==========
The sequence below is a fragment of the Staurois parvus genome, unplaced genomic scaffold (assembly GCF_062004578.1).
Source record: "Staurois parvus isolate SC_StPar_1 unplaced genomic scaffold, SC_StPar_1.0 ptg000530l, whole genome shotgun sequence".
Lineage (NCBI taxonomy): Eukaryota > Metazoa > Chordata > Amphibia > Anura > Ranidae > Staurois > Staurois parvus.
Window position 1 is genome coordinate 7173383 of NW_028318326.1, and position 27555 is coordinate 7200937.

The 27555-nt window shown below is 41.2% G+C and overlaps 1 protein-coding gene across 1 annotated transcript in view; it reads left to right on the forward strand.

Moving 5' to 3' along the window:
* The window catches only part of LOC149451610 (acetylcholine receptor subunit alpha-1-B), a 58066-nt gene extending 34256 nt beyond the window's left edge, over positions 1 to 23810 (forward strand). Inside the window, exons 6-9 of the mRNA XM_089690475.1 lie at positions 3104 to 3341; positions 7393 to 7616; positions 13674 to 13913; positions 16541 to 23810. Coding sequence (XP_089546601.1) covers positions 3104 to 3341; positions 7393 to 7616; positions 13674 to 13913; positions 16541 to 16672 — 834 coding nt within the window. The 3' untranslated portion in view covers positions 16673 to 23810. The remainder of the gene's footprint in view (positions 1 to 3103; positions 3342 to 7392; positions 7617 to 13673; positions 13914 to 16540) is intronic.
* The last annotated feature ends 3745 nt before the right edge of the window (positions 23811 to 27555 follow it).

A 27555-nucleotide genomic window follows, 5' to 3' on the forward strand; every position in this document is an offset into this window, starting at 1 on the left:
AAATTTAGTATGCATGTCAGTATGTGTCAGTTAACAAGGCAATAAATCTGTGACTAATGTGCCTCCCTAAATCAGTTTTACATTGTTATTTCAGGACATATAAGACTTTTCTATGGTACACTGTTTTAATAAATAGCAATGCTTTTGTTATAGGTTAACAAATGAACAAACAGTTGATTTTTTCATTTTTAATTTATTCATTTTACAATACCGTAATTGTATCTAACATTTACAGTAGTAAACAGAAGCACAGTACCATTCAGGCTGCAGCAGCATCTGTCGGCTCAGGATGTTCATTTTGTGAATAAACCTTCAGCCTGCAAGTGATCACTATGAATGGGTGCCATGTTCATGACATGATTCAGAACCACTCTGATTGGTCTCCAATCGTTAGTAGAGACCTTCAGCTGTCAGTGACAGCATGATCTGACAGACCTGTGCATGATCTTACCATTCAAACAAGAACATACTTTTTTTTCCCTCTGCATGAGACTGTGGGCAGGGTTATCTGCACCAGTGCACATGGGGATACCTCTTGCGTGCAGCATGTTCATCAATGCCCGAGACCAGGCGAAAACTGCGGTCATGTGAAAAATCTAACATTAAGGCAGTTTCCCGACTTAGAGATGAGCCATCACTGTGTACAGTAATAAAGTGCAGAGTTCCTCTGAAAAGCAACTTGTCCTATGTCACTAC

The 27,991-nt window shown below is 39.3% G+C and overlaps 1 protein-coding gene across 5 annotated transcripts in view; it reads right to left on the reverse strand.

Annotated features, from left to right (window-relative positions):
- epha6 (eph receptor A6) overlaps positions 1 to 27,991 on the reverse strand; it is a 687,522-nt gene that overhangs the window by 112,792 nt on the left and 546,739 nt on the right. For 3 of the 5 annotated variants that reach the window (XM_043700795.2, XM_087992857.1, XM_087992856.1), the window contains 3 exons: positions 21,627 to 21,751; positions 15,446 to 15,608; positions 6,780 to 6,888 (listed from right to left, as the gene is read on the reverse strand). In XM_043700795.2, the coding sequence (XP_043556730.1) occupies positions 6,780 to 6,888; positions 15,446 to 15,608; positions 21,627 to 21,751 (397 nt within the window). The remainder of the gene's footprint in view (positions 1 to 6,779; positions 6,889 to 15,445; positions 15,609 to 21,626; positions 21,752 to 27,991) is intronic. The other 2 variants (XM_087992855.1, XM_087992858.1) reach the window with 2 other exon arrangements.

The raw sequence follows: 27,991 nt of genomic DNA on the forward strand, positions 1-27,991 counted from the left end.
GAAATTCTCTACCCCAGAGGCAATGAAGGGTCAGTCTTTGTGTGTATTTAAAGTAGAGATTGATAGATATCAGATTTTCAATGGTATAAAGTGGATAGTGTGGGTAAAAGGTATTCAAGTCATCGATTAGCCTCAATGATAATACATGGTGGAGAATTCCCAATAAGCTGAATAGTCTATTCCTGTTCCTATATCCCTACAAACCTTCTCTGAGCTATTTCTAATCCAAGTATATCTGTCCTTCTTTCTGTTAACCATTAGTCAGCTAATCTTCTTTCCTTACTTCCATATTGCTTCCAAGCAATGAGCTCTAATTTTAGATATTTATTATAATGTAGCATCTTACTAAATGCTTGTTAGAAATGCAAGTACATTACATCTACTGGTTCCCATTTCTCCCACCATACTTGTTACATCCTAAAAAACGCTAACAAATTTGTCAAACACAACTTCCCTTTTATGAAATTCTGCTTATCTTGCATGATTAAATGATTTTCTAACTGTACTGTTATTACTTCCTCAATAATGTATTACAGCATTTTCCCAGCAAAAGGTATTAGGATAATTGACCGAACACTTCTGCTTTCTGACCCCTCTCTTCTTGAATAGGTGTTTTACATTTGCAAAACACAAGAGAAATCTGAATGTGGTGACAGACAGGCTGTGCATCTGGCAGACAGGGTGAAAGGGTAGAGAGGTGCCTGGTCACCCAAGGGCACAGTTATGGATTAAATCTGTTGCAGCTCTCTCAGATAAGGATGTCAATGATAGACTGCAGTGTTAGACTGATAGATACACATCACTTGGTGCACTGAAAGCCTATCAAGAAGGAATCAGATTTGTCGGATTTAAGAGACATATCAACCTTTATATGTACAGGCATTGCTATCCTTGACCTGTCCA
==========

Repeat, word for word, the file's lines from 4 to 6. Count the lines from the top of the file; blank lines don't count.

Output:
Window position 1 is genome coordinate 7173383 of NW_028318326.1, and position 27555 is coordinate 7200937.

The 27555-nt window shown below is 41.2% G+C and overlaps 1 protein-coding gene across 1 annotated transcript in view; it reads left to right on the forward strand.

Moving 5' to 3' along the window: